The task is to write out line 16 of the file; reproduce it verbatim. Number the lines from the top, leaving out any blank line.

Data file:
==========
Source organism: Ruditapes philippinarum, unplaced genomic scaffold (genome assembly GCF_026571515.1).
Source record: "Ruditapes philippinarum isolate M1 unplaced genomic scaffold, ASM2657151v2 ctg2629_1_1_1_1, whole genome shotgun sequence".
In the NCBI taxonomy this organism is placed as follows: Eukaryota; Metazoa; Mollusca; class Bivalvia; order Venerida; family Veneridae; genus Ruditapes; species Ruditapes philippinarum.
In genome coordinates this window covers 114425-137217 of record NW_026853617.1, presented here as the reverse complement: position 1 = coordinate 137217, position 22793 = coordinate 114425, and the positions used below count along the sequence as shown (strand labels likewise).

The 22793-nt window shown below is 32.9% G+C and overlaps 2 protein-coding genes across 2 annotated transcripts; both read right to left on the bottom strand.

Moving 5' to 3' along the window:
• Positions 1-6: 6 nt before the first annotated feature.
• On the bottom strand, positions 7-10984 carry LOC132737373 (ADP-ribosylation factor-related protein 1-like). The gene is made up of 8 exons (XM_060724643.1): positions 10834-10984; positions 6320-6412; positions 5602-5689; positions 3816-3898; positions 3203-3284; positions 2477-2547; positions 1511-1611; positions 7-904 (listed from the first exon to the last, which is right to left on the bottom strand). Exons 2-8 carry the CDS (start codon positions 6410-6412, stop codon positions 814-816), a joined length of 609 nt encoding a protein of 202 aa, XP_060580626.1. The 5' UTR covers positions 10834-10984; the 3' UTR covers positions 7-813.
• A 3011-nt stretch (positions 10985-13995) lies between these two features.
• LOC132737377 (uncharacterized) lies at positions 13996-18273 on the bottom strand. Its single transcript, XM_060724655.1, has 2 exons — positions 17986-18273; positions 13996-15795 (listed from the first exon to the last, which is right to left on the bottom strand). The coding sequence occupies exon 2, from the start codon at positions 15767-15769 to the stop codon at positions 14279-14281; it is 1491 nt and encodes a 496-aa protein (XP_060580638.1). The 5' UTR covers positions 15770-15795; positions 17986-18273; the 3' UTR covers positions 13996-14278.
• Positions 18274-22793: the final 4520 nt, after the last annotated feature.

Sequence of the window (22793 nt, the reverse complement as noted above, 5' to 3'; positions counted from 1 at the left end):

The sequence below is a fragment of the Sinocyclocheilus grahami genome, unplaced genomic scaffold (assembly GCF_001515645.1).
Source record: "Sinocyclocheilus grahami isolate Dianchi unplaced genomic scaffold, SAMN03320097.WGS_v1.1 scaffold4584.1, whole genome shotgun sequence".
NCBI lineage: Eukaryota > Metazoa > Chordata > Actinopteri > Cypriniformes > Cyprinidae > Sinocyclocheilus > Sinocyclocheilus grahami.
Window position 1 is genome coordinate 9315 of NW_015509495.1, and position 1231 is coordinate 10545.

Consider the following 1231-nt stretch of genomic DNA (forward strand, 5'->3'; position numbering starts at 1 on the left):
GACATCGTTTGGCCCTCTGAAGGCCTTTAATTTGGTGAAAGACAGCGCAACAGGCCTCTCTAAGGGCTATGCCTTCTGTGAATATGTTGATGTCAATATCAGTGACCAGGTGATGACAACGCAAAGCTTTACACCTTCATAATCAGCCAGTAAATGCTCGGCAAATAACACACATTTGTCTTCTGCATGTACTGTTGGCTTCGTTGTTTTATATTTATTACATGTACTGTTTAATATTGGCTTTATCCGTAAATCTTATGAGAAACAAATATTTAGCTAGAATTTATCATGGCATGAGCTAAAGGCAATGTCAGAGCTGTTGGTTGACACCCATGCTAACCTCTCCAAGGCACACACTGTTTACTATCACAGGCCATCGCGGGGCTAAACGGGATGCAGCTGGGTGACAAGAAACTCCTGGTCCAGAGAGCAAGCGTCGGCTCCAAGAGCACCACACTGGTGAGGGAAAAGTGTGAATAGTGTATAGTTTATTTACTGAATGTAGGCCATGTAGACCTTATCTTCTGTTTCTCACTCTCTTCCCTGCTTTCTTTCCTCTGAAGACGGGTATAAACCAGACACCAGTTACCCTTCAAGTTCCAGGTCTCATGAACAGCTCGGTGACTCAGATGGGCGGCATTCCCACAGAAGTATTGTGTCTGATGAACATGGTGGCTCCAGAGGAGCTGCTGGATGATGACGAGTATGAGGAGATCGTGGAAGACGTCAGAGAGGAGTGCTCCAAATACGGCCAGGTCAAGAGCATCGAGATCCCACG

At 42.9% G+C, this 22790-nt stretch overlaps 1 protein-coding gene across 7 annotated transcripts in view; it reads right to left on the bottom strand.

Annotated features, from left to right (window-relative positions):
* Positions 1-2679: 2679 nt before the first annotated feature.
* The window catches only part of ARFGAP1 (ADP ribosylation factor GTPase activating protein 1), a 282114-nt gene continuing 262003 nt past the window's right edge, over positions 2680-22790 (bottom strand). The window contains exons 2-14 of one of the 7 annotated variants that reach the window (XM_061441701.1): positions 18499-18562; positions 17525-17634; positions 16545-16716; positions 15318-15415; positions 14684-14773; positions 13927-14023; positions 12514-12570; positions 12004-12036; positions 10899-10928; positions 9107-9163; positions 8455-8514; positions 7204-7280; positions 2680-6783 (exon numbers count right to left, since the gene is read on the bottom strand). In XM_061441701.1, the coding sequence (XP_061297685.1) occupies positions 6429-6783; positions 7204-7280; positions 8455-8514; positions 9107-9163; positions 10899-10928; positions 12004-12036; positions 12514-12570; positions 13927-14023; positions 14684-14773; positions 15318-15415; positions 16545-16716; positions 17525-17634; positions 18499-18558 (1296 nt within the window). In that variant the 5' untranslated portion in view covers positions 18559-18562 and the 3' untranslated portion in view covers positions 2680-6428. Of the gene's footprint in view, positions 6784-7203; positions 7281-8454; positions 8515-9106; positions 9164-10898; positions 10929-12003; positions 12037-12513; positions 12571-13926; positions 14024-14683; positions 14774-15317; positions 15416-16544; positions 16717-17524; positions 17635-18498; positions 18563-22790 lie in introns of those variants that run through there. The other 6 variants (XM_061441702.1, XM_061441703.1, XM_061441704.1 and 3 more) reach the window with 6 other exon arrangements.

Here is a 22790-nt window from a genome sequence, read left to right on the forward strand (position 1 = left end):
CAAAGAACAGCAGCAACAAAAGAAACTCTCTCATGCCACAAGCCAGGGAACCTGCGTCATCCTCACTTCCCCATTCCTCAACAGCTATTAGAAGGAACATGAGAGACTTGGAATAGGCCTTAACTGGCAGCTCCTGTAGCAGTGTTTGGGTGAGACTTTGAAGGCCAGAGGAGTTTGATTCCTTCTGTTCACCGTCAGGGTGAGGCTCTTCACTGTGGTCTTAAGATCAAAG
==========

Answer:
Window position 1 is genome coordinate 9315 of NW_015509495.1, and position 1231 is coordinate 10545.